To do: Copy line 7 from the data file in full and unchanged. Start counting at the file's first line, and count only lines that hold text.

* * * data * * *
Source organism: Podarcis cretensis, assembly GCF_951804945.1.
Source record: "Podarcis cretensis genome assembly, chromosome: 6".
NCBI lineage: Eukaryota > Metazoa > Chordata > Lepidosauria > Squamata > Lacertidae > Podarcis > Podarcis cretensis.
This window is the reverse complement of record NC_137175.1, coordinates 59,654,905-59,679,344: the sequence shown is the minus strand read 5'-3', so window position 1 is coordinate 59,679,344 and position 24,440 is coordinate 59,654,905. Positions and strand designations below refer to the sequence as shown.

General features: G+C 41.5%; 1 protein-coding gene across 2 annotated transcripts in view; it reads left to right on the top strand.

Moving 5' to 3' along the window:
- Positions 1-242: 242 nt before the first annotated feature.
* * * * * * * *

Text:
- Positions 1-242: 242 nt before the first annotated feature.